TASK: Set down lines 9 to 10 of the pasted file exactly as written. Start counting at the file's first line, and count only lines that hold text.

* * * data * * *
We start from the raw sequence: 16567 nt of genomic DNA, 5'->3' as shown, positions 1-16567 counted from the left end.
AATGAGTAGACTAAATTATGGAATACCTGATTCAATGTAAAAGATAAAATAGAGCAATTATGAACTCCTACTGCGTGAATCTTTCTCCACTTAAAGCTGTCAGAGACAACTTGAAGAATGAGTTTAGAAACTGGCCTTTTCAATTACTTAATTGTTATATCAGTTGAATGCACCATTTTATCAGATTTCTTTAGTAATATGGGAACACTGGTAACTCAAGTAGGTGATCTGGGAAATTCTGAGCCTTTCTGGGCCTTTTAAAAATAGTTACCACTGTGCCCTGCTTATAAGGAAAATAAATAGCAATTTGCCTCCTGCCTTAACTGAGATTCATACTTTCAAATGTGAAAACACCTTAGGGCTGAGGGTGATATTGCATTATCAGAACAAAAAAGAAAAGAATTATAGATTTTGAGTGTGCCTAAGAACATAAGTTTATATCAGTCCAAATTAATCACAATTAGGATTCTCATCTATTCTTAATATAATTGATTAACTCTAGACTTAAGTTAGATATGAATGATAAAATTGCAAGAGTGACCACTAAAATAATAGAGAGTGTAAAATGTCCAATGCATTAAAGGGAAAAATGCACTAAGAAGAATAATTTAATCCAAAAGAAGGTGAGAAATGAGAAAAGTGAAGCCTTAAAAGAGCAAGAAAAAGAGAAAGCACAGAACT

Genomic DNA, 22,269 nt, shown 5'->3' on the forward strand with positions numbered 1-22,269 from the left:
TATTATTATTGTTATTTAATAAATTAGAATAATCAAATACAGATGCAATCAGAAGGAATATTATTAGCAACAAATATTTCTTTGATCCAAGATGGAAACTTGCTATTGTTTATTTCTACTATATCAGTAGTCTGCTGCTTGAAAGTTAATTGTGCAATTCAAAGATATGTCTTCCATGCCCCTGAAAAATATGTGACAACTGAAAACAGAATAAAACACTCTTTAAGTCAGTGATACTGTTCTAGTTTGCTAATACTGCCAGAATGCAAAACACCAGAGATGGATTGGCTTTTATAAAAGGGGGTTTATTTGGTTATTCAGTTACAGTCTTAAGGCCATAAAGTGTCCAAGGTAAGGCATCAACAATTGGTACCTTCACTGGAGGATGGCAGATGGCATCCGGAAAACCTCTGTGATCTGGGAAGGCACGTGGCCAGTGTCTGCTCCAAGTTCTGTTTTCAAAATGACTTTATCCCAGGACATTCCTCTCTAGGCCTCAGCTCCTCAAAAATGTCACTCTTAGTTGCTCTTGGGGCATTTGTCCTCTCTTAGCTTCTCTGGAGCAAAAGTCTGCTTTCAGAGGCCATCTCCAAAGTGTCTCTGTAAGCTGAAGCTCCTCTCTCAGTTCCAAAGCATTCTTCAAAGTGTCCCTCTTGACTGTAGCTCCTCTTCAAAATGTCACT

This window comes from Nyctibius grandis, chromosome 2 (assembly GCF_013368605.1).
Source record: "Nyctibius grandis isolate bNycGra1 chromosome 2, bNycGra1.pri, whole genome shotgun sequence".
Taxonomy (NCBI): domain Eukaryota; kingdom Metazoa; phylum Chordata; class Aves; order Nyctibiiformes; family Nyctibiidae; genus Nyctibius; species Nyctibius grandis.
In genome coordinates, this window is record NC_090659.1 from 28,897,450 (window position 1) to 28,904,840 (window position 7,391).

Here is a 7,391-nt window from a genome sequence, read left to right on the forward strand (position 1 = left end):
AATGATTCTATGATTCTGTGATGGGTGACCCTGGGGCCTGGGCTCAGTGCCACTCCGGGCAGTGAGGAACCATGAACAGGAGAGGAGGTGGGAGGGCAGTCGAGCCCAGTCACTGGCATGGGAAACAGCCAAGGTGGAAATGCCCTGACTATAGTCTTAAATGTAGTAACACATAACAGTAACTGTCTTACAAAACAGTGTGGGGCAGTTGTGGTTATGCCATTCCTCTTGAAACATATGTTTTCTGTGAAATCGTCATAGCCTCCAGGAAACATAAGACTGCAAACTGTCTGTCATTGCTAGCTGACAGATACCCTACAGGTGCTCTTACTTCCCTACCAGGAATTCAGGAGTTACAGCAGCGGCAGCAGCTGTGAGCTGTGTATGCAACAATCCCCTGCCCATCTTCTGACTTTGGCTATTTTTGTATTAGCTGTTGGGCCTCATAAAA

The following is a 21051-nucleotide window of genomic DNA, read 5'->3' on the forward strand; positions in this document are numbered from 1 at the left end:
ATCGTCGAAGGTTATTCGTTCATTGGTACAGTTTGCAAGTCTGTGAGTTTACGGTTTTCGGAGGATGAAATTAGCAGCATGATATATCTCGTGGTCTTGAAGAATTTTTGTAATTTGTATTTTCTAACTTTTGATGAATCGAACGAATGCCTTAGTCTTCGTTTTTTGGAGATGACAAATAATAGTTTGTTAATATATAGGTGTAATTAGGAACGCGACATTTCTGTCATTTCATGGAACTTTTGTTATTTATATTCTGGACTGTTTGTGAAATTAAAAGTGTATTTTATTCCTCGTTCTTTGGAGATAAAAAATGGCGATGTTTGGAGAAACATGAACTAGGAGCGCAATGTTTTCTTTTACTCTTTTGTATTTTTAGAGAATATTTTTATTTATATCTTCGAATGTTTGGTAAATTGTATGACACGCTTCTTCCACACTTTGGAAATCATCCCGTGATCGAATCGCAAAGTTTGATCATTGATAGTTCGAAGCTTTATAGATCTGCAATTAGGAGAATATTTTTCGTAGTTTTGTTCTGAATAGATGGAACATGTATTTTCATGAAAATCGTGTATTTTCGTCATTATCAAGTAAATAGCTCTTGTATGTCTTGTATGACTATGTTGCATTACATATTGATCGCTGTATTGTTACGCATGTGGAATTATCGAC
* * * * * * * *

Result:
Here is a 7,391-nt window from a genome sequence, read left to right on the forward strand (position 1 = left end):
AATGATTCTATGATTCTGTGATGGGTGACCCTGGGGCCTGGGCTCAGTGCCACTCCGGGCAGTGAGGAACCATGAACAGGAGAGGAGGTGGGAGGGCAGTCGAGCCCAGTCACTGGCATGGGAAACAGCCAAGGTGGAAATGCCCTGACTATAGTCTTAAATGTAGTAACACATAACAGTAACTGTCTTACAAAACAGTGTGGGGCAGTTGTGGTTATGCCATTCCTCTTGAAACATATGTTTTCTGTGAAATCGTCATAGCCTCCAGGAAACATAAGACTGCAAACTGTCTGTCATTGCTAGCTGACAGATACCCTACAGGTGCTCTTACTTCCCTACCAGGAATTCAGGAGTTACAGCAGCGGCAGCAGCTGTGAGCTGTGTATGCAACAATCCCCTGCCCATCTTCTGACTTTGGCTATTTTTGTATTAGCTGTTGGGCCTCATAAAA